Health Care Sharing Ministries Comparison Part 1: Religious and Ethical Standards

I was tempted to call this post “sex, drugs, and worship,” but thought it might leave way too many people disappointed.  One of the first questions for anyone considering participation in an HCSM is whether they can honestly agree with the religious and/or ethical standards laid out for the group.  This post will outline those religious and ethical standards for each of the sharing organizations.

WARNING: This series of posts about health insurance contains some political commentary, along with both religious concerns and alternative lifestyles. If you’re offended by an approach to managing medicals costs that doesn’t offend someones preferences (religion, diet, or otherwise), this post probably isn’t for you.

Many of the plans have several general philosophical principles, but the ones I want to discuss here are the binding religious and ethical standards that pertain to membership.  Some are absolute–like abstaining from illegal drug or tobacco use–while others are more subjective, like agreeing not to abuse alcohol.  We’ll start with the easiest ones first.

Before diving in, just to keep things simple: so far as the qualifications, Liberty1 and AlieraCare2 use the exact same language.  When referring to Liberty, know that the same applies to AlieraCare.


All of the sharing organizations prohibit tobacco use while a member. Samaritan Ministries3 makes an exception for a rare celebratory cigar or pipe, giving the example of the birth of a baby.  Medi-Share4 requires that members have not used tobacco in the preceding 12 months.


All of the sharing organizations address alcohol use in some form.  Medi-Share requires that members not abuse alcohol, and that they haven’t in the preceding 12 months.  Christian Healthcare Ministries5 and Liberty HealthShare require that you follow scriptural teachings on the use/abuse of alcohol.  In the case of Liberty, that requirement is more lenient, as one of the shared beliefs is that you have the right to worship in your own way.  Altrua 6 simply requires that you not consume in excess.

Samaritan Ministries requires you to choose one of two options.  Option 1 is to abstain from all beverages containing alcohol, with wine used for communion as the only exception.  Option 2 is to “limit consumption of alcohol to moderate amounts so as to never drink to drunkenness.”  There’s no sense in choosing option 1, as it’s more restrictive than option 2, unless you want to increase your likelihood of getting kicked out.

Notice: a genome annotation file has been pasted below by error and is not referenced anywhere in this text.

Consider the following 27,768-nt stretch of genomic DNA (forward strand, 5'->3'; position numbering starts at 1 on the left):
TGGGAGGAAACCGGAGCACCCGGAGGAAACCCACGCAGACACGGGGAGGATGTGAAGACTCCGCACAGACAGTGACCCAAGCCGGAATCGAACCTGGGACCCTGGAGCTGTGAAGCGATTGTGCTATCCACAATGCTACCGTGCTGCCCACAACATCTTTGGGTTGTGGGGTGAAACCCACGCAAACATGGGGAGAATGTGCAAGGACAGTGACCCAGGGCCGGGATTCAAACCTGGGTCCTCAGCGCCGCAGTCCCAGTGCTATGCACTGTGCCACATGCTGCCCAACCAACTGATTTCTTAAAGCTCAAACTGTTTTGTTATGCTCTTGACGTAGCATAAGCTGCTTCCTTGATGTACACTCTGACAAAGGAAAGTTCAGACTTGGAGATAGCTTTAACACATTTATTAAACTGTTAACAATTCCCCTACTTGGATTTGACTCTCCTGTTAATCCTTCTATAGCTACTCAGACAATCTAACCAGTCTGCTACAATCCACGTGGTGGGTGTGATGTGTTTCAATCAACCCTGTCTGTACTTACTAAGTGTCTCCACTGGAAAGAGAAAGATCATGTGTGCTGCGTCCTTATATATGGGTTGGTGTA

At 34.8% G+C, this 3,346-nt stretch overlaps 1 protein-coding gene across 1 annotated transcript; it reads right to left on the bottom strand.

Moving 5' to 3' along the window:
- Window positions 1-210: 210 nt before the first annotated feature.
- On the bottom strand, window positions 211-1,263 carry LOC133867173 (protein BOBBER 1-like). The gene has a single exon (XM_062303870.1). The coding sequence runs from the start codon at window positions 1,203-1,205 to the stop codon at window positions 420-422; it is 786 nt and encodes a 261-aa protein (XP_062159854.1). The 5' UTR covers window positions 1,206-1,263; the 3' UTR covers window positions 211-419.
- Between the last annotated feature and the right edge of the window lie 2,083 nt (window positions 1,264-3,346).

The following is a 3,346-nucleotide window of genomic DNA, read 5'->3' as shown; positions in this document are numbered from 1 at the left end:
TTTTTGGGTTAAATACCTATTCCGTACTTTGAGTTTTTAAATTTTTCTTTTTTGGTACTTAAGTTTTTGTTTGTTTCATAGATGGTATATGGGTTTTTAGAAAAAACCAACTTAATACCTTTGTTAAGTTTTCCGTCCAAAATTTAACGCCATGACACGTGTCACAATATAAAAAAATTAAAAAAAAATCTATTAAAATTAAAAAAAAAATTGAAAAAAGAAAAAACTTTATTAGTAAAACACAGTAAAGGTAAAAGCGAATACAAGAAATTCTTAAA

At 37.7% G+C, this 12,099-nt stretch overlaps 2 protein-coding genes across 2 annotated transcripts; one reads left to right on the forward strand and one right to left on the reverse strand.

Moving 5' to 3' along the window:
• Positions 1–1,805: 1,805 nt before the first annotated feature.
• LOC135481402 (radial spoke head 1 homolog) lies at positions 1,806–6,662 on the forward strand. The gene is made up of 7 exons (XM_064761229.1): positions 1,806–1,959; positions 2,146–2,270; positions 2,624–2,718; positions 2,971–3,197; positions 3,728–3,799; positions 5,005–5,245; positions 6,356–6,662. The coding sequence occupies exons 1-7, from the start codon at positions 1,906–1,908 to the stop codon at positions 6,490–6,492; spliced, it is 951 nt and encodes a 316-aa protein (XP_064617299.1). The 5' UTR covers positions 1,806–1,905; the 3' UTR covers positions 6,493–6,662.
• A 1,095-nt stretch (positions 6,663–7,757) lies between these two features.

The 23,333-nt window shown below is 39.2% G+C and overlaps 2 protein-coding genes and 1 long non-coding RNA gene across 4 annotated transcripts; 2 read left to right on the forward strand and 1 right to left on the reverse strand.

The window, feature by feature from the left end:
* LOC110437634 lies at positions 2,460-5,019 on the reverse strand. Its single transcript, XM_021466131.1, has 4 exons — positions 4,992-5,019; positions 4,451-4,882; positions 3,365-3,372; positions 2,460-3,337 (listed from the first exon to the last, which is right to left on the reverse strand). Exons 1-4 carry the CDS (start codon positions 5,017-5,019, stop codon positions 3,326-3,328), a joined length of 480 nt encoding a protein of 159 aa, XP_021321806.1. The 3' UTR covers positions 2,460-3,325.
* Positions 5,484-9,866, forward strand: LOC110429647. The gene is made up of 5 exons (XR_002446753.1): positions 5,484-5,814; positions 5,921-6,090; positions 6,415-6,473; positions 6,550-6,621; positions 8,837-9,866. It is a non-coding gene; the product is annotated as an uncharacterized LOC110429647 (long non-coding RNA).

Drug Use

All of the sharing organizations have some requirement related to drug use:

  • Christian Healthcare Ministries Abstain from illegal use of drugs.  This presumably addresses both use of illegal drugs as well as illegal or excessive use of prescription or over-the-counter medicine.
  • Medi-Share Drug use is addressed under a prohibition on unhealthy lifestyles.  Illegal drug use is explicitly prohibited, along with abuse of prescription and OTC medicine.  Applicants must attest that neither illegal drug use or illegal use of legal drugs has occured in the preceding 12 months.
  • Samaritan Ministries No abuse of legal or prescribed substances, total abstention of illegal drugs and recreational use of marijuana.  While the prohibition on illegal drug use would seemingly include a prohibition on the use of medical marijuana, the wording gives rise to possibly permitting it.
  • Liberty/AlieraCare This one is a little complex, in that it names quite a few substances.  Unlike the others, abuse of prescription drugs is defined.  Abuse is “consuming prescription medications in a manner not intended by the prescriber that would likely result in bodily harm or dependency.”  That means that simply using a medicine in a different manner than prescribed by itself wouldn’t be abuse.
  • Altrua “The use of any form of illicit drugs is harmful to the body and soul.”


These requirements are very imprecise.  Generally, they require something in regard to doing things to maintain your health.  Obviously, with shared costs, anything that can be done to stay healthy benefits the member directly, and reduces the long-term costs associated with sharing.

  • Christian Healthcare Ministries No explicit requirement.
  • Medi-Share “Members should strive to maintain healthy lifestyles”
  • Samaritan Ministries Members “agree to practice good health measures in accordance with the principle that your body is the temple of the Holy Spirit.”
  • Liberty/AlieraCare “Exercise regularly and eat healthy foods that do not harm the body.”
  • Altrua “We keep our bodies clean and healthy with proper nutrition.”

Marriage and Sex

Now that you’ve eaten healthy and exercised, let’s head to the bedroom. Liberty HealthShare and AlieraCare stand out from the others as the only ones that don’t require or imply requiring sex within traditional marriages.

  • Christian Healthcare Ministries No specific requirement, however they require that you be “a person who embraces and follows the teaching of the New Testament in its entirety.”  This presumably prohibits sex outside of marriage, as well as non-traditional marriages among members.
  • Medi-Share “Sexual relations only within a Biblical Christian Marriage.”  This doesn’t explicitly define Biblical Christian Marriage, but the use of capitalization implies that they have something in mind.  Does not address same-sex marriage separately from sexual activity.
  • Samaritan Ministries No sexual activity “outside of traditional Biblical marriage as designed by God between one man and one woman.”  Does not address same-sex marriage separately from sexual activity.
  • Liberty/AlieraCare No requirements related to sexual activity or marriage.
  • Altrua Marriage must be between a man and a woman; no sex outside of marriage.


Some of the sharing organizations have requirements for worship; however, this carries very little practical weight except in the case of Samaritan Ministries.

  • Christian Healthcare Ministries “must attend group worship regularly as health permits.”  Does not require organized church service–this could be a bible study or other similar gathering.